Representative luciferase assay on bovine aortic endothelial (BAE) cells transiently transfected with a BMP-responsive element fused to luciferase, renilla (to control the transfection) and ALK2 constructs. ALK2 activity was measured as relative luciferase units (RLU), without (white) and with (black) induction by BMP6 protein. (a) Significantly higher RLU was observed for ALK2 constitutively active (CA) without induction, whereas significantly lower RLU was observed for ALK2 dominant negative (DN) with and without BMP6 induction. For the p.His286Asp variant, both without and with induction with BMP6 significantly lower RLU was observed. (b) Luciferase assay on BAE cells as described above, including transfection of the bovine ALK2 RNAi construct to knockdown endogenous bovine ALK2 but not vector-based human ALK2. A similar pattern for ALK2 CA, ALK2 DN and wt ALK2 was observed as with injection of vector only. However, transfection with the p.His286Asp variant demonstrated significantly lower RLU without BMP6 induction, whereas induction with BMP6 did not demonstrate a significant difference between wt ALK2 and the p.His286Asp variant. RLU were measured as luciferase activity/renilla activity and expressed relative to unstimulated wt ALK2 activity. RLU are depicted as mean±SEM, where n=5 (3 replicates per experiment). Statistical significance, compared with wt ALK2, was determined by t-test, where *P<0.05.

To investigate the effect of the ALK2 p.His286Asp variant on receptor function in vivo, synthetic wt ALK2 and ALK2 p.His286Asp mRNAs were injected into zebrafish embryos at the single-cell stage. Injection of the ALK2 p.His286Asp variant resulted in mild dorsalization of the zebrafish (C1 in 17 versus 3% of injection with wt ALK2; P<0.05),24 which demonstrates a mild dominant-interfering effect of the ALK2 p.His286Asp variant on BMP signaling in the gastrulating embryo (Figure 3a). As a further measure of the reduction of ALK2 signaling for the ALK2 p.His286Asp variant, rescue experiments were performed in the zebrafish ALK2/8 mutant, lost-a-fin (laf) which is identifiable for its C1 dorsalization phenotype (Figure 3c). Although both wt ALK2 and variant ALK2 mRNA were able to rescue the C1 dorsalization phenotype in laf/alk2 embryos, the ALK2 p.His286Asp did so less effectively than wt (51 versus 65%, respectively; P<0.05; Figure 3a).

Figure 3
figure 3

Rescue experiments in laf mutants. Rescue experiments in the zebrafish alk2/8 mutant, lost-a-fin (laf). (a) Injection of wt ALK2 or p.His286Asp RNA at the single-cell stage in laf/Alk2 mutants. Wt ALK2 RNA rescues phenotype in 65% of mutant embryos, while injection of p.His286Asp rescues the phenotype in 51% of mutant embryos. This is significantly less effective compared with wt RNA injection. Statistical significance was determined by Student's t-test, where *P<0.05. (b) laf embryo identifiable by its C1 dorsalization phenotype, with cardiac edema and absent ventral fin. (c) Rescued laf zebrafish sibling after injection with ALK2 p.His286Asp demonstrating wt phenotype. (d) wt zebrafish.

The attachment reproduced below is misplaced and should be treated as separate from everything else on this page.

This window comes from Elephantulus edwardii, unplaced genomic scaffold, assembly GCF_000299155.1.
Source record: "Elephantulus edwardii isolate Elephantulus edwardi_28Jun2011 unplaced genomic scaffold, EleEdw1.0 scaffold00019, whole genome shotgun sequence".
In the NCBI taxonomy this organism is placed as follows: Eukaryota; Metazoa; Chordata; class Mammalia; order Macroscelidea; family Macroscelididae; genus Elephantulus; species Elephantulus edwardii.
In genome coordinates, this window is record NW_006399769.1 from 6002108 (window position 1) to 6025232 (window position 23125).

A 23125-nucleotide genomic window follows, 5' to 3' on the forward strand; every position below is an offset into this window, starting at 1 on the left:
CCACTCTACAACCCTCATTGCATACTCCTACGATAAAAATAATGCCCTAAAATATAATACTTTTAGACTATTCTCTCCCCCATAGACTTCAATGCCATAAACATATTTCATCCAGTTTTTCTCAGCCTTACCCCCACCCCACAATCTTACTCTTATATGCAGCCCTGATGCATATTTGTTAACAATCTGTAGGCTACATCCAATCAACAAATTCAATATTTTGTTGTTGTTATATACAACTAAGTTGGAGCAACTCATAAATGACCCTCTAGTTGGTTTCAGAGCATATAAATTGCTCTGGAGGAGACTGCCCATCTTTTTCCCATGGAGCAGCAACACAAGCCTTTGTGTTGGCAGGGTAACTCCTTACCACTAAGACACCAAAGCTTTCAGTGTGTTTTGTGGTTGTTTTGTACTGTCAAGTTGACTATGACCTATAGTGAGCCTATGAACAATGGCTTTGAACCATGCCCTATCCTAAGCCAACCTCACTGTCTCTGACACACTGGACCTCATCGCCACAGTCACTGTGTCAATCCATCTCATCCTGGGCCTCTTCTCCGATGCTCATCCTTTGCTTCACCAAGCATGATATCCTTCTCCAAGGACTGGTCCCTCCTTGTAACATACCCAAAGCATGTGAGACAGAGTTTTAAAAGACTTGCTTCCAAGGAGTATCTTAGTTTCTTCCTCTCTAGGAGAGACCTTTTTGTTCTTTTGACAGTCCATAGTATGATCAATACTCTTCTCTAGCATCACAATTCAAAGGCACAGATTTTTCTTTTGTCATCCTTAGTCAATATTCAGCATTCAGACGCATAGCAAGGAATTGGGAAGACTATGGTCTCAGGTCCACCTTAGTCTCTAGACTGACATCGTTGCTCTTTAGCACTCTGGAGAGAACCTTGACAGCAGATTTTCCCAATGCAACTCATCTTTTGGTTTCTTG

We recently reported a dominant-negative ALK2 allele in a patient with a CHD.14 In the current study, we report on a patient with DS and a primum-type atrial septal defect who harbors three cSNPs in genes associated with endocardial cushion development. The cSNPs result in missense substitutions in the type I BMP receptor genes, ALK2 and ALK3, resulting in the genetic variants p.His286Asp and p.Glu414Lys, respectively, and in the epidermal growth factor receptor family gene, ERRB3, resulting in the p.Thr1169Ile variant.

We show that, although subtle, there is a statistically significant difference in BMP signaling activity in ALK2 p.His286Asp compared with the wt ALK2 allele by both in vitro and in vivo analysis. Additionally, a genetic variant in ALK3 was identified. How these compound substitutions in two distinct type I BMP receptors affect overall BMP signaling was not tested here, but could affect BMP signaling to a greater extent when present in a compound manner, because ALK2 and ALK3 can form a heterodimeric complex.25 Furthermore, it is difficult to predict what adverse effects may arise when occurring in concert with the non-conservative ERBB3 p.Thr1169Ile substitution. What can be determined from the family data is that none of these variants are sufficient to cause a CHD when present in isolation in the absence of trisomy 21.

The three variants were detected in the parents of the probands, demonstrating that these variants were not acquired de novo. The father of the proband carries the ALK2 p.His286Asp and ALK3 p.Glu414Lys variants, and the sister of the proband harbors the ALK3 p.Glu414Lys and the ERBB3 p.Thr1169Ile variants. Neither of these individuals presented with a CHD, demonstrating that the possession of either of these two combinations of cSNPs is either not sufficient to cause the heart defect or the variants are not completely penetrant.

Our data are consistent with the notion that ALK2 is a susceptibility gene for primum-type atrial septal defects, in combination with variants at other loci or in combination with trisomy 21. This case is also suggestive that additional predisposing genetic factors exist for heart defects in DS patients, thus underlining the polygenic nature of these defects. These genetic factors can be identified by large-scale candidate gene screens.